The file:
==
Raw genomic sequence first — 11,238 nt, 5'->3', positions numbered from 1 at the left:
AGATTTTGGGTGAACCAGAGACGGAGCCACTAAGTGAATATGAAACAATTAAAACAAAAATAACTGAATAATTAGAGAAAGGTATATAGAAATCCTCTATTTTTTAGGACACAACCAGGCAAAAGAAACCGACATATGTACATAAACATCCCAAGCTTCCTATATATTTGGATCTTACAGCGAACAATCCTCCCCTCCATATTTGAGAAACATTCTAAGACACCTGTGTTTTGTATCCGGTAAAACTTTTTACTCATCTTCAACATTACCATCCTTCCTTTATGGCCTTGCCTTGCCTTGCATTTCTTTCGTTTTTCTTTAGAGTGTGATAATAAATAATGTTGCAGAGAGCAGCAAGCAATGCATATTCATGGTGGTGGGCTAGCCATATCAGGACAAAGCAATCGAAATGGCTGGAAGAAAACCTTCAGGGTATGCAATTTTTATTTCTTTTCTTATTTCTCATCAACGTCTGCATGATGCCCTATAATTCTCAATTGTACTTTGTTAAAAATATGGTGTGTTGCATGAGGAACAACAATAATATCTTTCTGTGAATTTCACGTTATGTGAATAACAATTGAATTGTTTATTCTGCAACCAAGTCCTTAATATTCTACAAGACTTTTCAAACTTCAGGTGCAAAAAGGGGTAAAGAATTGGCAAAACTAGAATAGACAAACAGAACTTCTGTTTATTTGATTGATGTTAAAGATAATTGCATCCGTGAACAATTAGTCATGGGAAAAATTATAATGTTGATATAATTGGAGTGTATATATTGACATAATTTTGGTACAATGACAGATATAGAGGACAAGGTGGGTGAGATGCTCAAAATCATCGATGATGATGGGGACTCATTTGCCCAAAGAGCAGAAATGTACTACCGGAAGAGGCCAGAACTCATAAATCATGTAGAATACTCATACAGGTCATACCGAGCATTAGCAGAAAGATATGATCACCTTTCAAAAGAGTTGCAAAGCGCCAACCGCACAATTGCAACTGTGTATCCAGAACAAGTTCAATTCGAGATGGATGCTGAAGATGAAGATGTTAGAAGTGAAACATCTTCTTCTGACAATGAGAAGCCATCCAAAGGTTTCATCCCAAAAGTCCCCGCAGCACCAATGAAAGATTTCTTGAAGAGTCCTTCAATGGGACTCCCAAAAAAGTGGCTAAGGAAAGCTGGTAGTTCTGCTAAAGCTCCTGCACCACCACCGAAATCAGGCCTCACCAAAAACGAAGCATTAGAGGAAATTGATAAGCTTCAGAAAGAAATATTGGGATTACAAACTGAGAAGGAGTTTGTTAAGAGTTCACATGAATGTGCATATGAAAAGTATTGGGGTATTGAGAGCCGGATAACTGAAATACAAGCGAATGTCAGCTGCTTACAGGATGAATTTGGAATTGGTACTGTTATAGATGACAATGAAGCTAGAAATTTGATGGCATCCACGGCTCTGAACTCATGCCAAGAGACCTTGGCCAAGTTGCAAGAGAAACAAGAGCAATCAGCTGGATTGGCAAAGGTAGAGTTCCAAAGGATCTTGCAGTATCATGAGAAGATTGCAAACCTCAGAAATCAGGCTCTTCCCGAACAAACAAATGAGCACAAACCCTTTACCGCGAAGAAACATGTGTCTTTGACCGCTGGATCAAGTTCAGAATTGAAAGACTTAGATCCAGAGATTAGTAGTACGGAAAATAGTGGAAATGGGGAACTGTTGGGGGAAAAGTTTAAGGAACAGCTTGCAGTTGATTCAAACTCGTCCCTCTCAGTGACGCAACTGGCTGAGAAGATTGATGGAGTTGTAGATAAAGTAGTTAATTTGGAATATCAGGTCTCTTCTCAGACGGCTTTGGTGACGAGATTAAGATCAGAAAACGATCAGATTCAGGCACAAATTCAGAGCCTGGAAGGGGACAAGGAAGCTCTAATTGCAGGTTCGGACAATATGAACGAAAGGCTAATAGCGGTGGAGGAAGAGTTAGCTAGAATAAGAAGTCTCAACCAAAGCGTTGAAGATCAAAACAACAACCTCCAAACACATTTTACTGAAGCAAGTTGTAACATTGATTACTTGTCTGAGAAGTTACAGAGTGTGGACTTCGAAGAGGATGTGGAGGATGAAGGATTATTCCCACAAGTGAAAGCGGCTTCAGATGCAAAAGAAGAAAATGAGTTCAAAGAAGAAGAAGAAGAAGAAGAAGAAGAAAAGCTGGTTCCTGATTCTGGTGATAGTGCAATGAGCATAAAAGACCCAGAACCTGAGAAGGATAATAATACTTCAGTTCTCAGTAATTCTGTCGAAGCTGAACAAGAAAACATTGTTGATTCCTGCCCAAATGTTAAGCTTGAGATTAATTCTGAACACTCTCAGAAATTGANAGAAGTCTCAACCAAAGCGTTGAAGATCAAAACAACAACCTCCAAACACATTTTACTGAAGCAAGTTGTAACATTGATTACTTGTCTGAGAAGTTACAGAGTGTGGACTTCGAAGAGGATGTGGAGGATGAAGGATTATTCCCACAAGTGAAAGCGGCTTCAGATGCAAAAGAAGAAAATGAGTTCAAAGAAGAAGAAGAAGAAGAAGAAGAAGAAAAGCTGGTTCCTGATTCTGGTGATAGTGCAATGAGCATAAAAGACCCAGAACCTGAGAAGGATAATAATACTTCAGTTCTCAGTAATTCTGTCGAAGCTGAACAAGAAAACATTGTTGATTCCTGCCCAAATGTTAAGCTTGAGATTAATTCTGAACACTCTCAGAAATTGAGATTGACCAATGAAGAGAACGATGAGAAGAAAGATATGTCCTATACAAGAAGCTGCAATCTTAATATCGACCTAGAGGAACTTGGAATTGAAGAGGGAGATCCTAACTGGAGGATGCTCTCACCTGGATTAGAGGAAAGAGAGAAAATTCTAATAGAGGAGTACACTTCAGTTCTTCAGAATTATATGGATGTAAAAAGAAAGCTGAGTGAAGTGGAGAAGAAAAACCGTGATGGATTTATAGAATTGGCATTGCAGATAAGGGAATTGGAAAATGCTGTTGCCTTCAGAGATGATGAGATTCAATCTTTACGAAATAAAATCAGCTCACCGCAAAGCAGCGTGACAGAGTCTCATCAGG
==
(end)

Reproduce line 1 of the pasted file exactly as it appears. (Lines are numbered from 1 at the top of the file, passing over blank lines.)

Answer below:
Raw genomic sequence first — 11,238 nt, 5'->3', positions numbered from 1 at the left: